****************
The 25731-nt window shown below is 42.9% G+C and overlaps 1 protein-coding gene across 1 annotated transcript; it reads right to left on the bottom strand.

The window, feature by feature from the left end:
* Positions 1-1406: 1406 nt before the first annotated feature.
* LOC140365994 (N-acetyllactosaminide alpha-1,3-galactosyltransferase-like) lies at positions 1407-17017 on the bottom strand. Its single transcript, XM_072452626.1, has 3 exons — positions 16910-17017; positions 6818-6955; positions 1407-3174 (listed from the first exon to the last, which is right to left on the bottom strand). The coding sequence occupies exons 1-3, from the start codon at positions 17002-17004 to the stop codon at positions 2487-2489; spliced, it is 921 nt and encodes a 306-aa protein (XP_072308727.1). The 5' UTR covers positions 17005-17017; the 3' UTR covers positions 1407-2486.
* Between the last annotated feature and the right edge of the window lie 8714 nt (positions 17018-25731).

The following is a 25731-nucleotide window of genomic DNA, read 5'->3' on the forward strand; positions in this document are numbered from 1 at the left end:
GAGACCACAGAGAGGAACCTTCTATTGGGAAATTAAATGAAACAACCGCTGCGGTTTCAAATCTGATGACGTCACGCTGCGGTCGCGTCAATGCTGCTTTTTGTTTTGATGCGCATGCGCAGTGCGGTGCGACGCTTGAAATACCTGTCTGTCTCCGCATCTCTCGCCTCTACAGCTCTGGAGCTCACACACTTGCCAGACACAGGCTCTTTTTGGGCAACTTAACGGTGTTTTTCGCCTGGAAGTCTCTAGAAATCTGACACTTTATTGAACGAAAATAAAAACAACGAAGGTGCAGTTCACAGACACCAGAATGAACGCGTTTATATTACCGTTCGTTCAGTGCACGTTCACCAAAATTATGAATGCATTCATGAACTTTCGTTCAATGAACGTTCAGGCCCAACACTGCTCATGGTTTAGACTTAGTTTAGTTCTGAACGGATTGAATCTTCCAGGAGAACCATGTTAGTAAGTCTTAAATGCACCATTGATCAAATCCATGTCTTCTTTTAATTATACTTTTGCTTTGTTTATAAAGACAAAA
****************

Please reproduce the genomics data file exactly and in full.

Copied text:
The 25731-nt window shown below is 42.9% G+C and overlaps 1 protein-coding gene across 1 annotated transcript; it reads right to left on the bottom strand.

The window, feature by feature from the left end:
* Positions 1-1406: 1406 nt before the first annotated feature.
* LOC140365994 (N-acetyllactosaminide alpha-1,3-galactosyltransferase-like) lies at positions 1407-17017 on the bottom strand. Its single transcript, XM_072452626.1, has 3 exons — positions 16910-17017; positions 6818-6955; positions 1407-3174 (listed from the first exon to the last, which is right to left on the bottom strand). The coding sequence occupies exons 1-3, from the start codon at positions 17002-17004 to the stop codon at positions 2487-2489; spliced, it is 921 nt and encodes a 306-aa protein (XP_072308727.1). The 5' UTR covers positions 17005-17017; the 3' UTR covers positions 1407-2486.
* Between the last annotated feature and the right edge of the window lie 8714 nt (positions 17018-25731).

The following is a 25731-nucleotide window of genomic DNA, read 5'->3' on the forward strand; positions in this document are numbered from 1 at the left end:
GAGACCACAGAGAGGAACCTTCTATTGGGAAATTAAATGAAACAACCGCTGCGGTTTCAAATCTGATGACGTCACGCTGCGGTCGCGTCAATGCTGCTTTTTGTTTTGATGCGCATGCGCAGTGCGGTGCGACGCTTGAAATACCTGTCTGTCTCCGCATCTCTCGCCTCTACAGCTCTGGAGCTCACACACTTGCCAGACACAGGCTCTTTTTGGGCAACTTAACGGTGTTTTTCGCCTGGAAGTCTCTAGAAATCTGACACTTTATTGAACGAAAATAAAAACAACGAAGGTGCAGTTCACAGACACCAGAATGAACGCGTTTATATTACCGTTCGTTCAGTGCACGTTCACCAAAATTATGAATGCATTCATGAACTTTCGTTCAATGAACGTTCAGGCCCAACACTGCTCATGGTTTAGACTTAGTTTAGTTCTGAACGGATTGAATCTTCCAGGAGAACCATGTTAGTAAGTCTTAAATGCACCATTGATCAAATCCATGTCTTCTTTTAATTATACTTTTGCTTTGTTTATAAAGACAAAA